Ask most people what the largest canyon in the world is and they can easily tell you it’s the Grand Canyon.
We’ve been subjected to enough American TV and films to know a little bit about the US.
Now ask the same people what the second largest one is? Chances are you will get them stumped. Even an online search can be misleading because there is no definitive canyon list. Some people argue for size along the lines of length. Others look at depth.
It may come as a surprise then that most lists say the second largest one is the Fish River Canyon. Never heard of it? Well it’s the largest in Africa and actually part of our neighbouring country Namibia.
Namibia is South Africa’s neighbour that you never hear anything about. If Zimbabwe is the loud, brash nosy neighbour then Namibia is definitely the shy, quiet one.
With such a huge natural asset you’d think you would hear more about Namibia in travel circles? Apart from the canyon, Namibia has interesting scenery and striking natural beauty. Still it’s a rare occurrence to meet someone who has actually gone there on holiday.
I had the privilege of visiting Namibia a long while back to hike the Fish River Canyon. The trip would require a week of hiking 90km.
The hike took me through valleys with craggy rocks, pebbles and rivers to long stretches of desert and rolling mini-hills.
I was part of a large group that was undertaking the hiking excursion. In previous columns I have mentioned how much I love hiking.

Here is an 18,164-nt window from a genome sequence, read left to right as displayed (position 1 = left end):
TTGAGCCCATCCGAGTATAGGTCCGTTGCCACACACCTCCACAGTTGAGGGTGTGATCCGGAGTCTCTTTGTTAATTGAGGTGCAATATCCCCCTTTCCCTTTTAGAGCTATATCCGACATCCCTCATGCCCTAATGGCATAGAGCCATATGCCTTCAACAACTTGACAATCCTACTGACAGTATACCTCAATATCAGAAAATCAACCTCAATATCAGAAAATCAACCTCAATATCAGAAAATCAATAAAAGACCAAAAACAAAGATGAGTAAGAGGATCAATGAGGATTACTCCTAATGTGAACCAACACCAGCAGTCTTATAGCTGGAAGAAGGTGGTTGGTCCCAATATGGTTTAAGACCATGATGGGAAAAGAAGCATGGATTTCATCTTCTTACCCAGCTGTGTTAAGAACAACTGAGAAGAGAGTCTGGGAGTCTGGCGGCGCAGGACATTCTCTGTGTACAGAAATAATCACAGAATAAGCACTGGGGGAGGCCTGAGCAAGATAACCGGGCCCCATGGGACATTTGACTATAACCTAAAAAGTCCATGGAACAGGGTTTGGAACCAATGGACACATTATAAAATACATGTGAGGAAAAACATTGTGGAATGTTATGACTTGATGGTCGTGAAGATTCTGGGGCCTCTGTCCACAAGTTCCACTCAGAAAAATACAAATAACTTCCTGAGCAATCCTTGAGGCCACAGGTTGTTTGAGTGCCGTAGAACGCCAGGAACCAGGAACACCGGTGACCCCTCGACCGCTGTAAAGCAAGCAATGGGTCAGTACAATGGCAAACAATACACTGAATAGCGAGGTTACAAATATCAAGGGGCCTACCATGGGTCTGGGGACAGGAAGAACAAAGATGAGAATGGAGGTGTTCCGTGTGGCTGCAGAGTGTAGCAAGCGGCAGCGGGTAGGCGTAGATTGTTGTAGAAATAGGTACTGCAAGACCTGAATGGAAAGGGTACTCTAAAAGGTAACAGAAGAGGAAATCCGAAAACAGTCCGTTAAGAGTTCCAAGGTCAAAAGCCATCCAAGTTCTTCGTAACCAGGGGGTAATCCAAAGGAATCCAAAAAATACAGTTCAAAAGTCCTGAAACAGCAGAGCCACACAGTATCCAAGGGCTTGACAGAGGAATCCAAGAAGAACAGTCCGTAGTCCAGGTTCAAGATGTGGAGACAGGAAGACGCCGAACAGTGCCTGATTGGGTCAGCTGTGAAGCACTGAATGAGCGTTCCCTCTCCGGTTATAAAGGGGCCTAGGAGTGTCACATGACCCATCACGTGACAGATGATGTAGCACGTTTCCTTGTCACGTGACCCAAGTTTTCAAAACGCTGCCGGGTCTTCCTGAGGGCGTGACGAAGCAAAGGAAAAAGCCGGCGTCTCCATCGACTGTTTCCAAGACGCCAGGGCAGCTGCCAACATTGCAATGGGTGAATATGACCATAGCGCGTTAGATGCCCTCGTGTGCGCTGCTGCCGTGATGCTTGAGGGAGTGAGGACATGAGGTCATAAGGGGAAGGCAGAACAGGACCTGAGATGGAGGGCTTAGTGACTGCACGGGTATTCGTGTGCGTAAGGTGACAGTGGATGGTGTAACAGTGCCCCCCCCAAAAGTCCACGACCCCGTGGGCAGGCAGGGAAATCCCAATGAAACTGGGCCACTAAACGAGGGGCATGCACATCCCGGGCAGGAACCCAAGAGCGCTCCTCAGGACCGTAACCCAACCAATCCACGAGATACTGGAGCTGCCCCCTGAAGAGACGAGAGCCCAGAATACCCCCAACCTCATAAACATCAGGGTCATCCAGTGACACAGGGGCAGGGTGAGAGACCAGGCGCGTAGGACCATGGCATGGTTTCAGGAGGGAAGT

Even though I do I’ve never been a fan of having to do my business outside by simply squatting behind a rock somewhere. I need a toilet. That’s closed off.
The more you travel the more this rule becomes a bit more fluid. At the time, I was so determined to not use the bathroom until I could actually find one that I forced constipation upon myself for the duration of the hike. For the first and last time.
Apart from the constant and drastically changing scenery it would be a trip of many firsts for me. While hiking, I got to witness something else that Namibia can claim.
Deep in the canyon we came across a large herd of wild horses. There was something majestic in seeing horses free to roam and live like any other wild animal. The backdrop of the canyon made it even more special.
Most days were spent hiking and whenever tiredness kicked in we would set up camp and sleep outside under the stars. The challenge with this style of hiking is that you must carry everything with you.
Including your food and the way you intend on preparing it. It was fun as a youngster to be able to cook for oneself like all adult things are.
The same things you learn to loathe when you get older. The river that runs through the canyon that served as our bath and shower also ended up being the tap that we drank from.
After several attempts to try and drink water purified with tablets I joined the rest of the group in cautiously drinking the water